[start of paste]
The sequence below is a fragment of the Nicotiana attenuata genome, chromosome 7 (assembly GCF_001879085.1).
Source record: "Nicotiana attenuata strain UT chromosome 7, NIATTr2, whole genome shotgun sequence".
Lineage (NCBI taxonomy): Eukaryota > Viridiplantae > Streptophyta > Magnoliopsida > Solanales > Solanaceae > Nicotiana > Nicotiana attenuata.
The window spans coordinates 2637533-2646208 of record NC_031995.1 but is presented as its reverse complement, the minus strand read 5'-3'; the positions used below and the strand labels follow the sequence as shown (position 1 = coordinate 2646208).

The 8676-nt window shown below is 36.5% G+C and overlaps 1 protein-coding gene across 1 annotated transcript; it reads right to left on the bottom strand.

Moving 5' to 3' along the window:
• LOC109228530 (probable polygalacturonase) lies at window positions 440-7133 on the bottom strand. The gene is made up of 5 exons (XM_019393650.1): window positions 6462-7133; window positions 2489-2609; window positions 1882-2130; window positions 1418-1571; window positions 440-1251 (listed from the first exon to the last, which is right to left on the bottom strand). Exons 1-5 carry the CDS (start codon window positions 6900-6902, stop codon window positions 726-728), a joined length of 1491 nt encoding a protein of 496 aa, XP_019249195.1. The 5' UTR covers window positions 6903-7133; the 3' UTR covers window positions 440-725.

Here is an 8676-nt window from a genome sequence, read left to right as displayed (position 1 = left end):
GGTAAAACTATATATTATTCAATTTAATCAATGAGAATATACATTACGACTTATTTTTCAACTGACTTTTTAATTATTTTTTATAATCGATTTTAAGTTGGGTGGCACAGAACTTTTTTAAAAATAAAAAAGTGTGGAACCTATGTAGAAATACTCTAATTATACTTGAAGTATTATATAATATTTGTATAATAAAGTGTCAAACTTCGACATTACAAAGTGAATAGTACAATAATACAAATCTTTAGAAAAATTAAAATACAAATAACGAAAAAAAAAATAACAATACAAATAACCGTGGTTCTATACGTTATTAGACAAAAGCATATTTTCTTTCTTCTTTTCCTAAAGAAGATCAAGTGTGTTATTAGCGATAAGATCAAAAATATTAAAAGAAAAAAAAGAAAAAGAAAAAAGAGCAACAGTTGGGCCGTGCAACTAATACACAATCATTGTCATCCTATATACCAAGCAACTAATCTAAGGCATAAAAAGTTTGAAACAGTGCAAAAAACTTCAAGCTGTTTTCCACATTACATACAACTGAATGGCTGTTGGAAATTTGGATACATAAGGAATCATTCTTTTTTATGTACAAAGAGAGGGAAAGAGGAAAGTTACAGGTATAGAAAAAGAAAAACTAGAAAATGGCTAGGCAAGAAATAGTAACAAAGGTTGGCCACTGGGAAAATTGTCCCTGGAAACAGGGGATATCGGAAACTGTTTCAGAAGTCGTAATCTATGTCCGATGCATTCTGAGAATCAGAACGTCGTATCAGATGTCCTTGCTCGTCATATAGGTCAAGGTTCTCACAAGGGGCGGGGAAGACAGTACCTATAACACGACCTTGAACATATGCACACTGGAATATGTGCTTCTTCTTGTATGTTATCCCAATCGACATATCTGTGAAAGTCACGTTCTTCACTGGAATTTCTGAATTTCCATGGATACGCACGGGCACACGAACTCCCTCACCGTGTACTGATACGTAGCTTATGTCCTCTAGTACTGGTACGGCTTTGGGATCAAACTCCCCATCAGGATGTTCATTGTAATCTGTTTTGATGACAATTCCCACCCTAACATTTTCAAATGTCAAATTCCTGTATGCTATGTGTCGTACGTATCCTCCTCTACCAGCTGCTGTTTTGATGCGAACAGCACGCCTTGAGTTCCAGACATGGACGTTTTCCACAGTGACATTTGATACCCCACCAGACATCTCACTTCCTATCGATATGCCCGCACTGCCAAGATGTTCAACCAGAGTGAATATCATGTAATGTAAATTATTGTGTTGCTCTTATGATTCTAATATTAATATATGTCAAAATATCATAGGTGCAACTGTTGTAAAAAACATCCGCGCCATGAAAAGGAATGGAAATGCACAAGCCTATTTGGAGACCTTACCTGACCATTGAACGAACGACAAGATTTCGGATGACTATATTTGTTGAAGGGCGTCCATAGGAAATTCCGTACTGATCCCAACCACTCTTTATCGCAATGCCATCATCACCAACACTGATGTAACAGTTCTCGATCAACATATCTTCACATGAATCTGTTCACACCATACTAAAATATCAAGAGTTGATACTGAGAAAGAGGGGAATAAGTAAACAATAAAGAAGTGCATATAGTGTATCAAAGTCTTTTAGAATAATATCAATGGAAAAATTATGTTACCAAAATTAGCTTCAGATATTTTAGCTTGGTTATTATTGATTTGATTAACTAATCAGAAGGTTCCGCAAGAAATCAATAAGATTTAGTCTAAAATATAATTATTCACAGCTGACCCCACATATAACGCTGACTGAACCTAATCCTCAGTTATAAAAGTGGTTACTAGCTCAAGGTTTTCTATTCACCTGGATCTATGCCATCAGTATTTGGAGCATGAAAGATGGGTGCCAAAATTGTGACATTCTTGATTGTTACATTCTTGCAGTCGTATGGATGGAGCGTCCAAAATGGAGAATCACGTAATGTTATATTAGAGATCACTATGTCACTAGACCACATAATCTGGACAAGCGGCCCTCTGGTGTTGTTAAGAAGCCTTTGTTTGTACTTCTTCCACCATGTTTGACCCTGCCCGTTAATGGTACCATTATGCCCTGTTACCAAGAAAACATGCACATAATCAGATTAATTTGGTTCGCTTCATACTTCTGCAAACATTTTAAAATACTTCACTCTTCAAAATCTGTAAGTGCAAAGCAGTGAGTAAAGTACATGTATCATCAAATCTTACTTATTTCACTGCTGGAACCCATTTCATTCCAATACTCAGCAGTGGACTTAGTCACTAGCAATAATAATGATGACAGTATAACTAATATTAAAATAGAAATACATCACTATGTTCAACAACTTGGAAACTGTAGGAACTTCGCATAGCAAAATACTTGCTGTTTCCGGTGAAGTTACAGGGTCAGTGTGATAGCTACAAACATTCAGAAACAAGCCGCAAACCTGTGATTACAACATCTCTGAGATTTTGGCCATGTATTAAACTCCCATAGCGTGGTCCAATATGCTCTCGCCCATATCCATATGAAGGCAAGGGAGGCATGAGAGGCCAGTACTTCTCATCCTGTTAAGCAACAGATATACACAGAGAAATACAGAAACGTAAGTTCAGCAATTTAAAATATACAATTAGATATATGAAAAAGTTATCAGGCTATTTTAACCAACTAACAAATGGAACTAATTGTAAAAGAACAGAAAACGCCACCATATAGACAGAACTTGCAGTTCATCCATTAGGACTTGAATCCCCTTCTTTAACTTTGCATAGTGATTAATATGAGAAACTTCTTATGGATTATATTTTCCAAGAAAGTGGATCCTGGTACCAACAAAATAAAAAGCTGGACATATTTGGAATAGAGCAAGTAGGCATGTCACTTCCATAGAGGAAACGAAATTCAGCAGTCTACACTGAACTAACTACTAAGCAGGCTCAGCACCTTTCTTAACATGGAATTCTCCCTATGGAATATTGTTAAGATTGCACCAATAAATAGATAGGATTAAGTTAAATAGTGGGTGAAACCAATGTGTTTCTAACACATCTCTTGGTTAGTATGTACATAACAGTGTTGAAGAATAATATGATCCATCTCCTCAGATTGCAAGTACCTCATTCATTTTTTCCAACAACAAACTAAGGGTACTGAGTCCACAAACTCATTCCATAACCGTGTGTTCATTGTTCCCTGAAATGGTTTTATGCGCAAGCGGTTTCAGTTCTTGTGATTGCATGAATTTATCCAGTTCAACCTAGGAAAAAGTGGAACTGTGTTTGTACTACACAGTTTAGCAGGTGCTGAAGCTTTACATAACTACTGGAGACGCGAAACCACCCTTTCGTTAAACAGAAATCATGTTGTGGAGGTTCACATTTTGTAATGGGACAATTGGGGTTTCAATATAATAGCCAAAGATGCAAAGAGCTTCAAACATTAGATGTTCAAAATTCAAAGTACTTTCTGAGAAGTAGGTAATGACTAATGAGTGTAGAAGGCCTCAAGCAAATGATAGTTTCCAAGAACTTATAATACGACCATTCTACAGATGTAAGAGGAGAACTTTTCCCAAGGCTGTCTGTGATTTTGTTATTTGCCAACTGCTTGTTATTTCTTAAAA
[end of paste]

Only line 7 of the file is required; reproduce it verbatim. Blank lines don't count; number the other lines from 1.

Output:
• LOC109228530 (probable polygalacturonase) lies at window positions 440-7133 on the bottom strand. The gene is made up of 5 exons (XM_019393650.1): window positions 6462-7133; window positions 2489-2609; window positions 1882-2130; window positions 1418-1571; window positions 440-1251 (listed from the first exon to the last, which is right to left on the bottom strand). Exons 1-5 carry the CDS (start codon window positions 6900-6902, stop codon window positions 726-728), a joined length of 1491 nt encoding a protein of 496 aa, XP_019249195.1. The 5' UTR covers window positions 6903-7133; the 3' UTR covers window positions 440-725.